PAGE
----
Sometimes, Thom gets to put his feet on solid ground. Occasional corporo-bureaucratic necessities — such as undertaking in-person psychometric tests, or providing synchronised interior-exterior bodyscan data for the company database that can’t be provided by vascometrics– require turning up in person in a certain place at a certain time.

The company to which REZQ subcontract this work in turn subcontract to another company, who, through algorithmically-calculated layers of procurement and tendering, have established a small manned office on a massive, crudely-geoengineered planet whose name is a near-unpronounceable concatenation of dozens of brand identities.

The planet itself is vast, and has a gravitational pull many times the Earth equivalent. This would normally be impossible to occupy. However, it’s one of those places founded by a now-defunct and seemingly lunatic company from before true FTL (when planets closer to Earth would be much cheaper to colonise, if you could figure out a way of doing it). This company, and some others who jumped on the bandwagon, had figured out a way of creating pockets of localised antigravity, using the same technology as artificial gravity on starships.

Inside this small radius, Earthlike gravity is in place, and life can carry on more or less as normal: offices, commerce; some dwellings. Powered by a huge, robust geothermal power generation system, this generator could work for thousands of years, assuming it doesn’t break down (repair would be near-impossible; the process of using hardened drones that put the barebones in place could not be repeated now in anything like a cost-effective way when there are so many other cheap planets to plunder).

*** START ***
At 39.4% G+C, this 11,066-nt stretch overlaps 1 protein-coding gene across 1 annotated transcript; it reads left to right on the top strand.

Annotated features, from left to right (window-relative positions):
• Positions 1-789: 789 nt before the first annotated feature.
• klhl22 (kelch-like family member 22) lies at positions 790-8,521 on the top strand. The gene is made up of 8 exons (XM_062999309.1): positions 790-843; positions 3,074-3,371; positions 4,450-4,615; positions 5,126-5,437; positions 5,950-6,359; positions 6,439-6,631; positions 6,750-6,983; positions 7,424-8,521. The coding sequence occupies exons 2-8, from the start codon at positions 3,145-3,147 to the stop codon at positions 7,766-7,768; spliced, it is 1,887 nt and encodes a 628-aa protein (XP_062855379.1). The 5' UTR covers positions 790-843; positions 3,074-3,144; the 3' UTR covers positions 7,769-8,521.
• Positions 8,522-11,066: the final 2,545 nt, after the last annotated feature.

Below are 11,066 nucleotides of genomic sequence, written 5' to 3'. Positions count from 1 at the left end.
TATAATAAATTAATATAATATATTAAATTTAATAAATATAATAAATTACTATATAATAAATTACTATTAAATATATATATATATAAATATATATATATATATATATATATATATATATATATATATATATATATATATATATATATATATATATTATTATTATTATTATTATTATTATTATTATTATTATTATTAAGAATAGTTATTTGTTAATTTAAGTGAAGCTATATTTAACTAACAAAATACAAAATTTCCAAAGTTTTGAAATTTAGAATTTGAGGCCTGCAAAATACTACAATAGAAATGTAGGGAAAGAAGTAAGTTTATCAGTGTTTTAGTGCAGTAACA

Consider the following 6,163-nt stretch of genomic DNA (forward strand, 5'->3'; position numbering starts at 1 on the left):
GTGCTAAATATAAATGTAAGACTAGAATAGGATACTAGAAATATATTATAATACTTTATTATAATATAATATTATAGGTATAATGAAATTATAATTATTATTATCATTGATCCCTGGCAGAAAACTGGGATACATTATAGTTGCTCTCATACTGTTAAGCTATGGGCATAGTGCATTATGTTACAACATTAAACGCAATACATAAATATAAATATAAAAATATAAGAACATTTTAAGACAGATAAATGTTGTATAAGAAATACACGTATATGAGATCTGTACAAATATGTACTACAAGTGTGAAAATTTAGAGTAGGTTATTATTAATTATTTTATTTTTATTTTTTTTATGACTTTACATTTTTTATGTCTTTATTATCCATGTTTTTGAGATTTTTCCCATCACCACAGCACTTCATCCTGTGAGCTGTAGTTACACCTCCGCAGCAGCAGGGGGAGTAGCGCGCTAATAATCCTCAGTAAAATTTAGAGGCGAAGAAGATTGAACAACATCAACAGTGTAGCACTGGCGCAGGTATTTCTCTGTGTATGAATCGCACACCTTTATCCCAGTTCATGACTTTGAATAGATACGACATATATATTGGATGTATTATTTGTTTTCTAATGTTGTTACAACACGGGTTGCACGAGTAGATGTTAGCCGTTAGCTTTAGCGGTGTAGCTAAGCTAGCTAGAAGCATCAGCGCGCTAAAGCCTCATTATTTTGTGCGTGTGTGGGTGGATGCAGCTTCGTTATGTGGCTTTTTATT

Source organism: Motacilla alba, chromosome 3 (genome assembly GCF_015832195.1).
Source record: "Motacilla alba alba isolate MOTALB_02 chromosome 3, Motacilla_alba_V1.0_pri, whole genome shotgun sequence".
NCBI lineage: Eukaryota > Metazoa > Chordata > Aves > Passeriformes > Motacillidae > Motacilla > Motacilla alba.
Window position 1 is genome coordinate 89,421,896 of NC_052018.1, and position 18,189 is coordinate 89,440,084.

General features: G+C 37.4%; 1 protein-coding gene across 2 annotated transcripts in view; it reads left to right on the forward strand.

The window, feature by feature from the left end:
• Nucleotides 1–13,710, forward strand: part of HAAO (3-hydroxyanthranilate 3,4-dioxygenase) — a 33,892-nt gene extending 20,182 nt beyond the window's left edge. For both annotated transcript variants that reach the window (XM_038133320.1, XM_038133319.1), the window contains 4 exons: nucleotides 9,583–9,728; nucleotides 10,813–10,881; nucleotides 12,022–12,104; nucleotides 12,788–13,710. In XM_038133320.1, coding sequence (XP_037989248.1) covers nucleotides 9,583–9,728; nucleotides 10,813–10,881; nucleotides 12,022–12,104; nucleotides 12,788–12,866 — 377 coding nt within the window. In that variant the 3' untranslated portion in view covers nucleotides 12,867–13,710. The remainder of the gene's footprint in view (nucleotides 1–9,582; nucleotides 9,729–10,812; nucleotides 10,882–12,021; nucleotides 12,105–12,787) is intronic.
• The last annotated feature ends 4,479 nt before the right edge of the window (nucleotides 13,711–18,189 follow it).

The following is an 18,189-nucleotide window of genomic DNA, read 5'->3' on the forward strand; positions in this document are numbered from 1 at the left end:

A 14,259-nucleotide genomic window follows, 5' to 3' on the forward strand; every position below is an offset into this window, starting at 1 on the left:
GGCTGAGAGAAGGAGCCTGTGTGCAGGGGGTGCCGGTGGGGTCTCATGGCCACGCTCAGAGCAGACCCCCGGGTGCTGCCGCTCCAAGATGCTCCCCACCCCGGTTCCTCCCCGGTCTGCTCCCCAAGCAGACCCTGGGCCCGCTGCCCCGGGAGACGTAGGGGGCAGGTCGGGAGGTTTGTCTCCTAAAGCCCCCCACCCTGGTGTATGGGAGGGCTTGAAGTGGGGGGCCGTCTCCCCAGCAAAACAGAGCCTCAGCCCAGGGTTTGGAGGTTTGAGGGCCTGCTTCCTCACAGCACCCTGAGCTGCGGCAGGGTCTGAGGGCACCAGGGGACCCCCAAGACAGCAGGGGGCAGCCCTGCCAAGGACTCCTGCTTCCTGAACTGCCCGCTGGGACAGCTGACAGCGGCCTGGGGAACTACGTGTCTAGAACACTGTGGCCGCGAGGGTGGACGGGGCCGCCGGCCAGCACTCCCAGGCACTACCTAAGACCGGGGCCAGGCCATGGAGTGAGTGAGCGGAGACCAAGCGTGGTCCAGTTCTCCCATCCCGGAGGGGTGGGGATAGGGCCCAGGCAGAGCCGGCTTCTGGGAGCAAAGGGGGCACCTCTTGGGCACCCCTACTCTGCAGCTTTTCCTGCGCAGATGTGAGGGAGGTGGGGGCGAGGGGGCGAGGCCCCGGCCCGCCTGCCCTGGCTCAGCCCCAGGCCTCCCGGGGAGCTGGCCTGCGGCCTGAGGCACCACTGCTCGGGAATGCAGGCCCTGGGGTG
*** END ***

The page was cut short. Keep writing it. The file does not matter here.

It’s inkeeping with the way people tend to do things now that this vestigial planet is still exploited, even though nobody really understands or takes responsibility for the how the planet came to be, or how it should be maintained or secured for the future. In fact, the risk of catastrophic breakdown is part of the attraction, as it makes the planet very cheap to occupy, and so the chosen venue for all kinds of cost-conscious companies to use as an outpost.

Of course, the office Thom needs to visit is only open for a tiny part of the day. And rarely at the times they advertise. So, as is often the case, there’s a lot of waiting around. A lot of waiting around being faintly anxious that, somehow, the gravity balancing system will fail, and suddenly you’ll find yourself crushed like an empty can of SPEED COFFEE.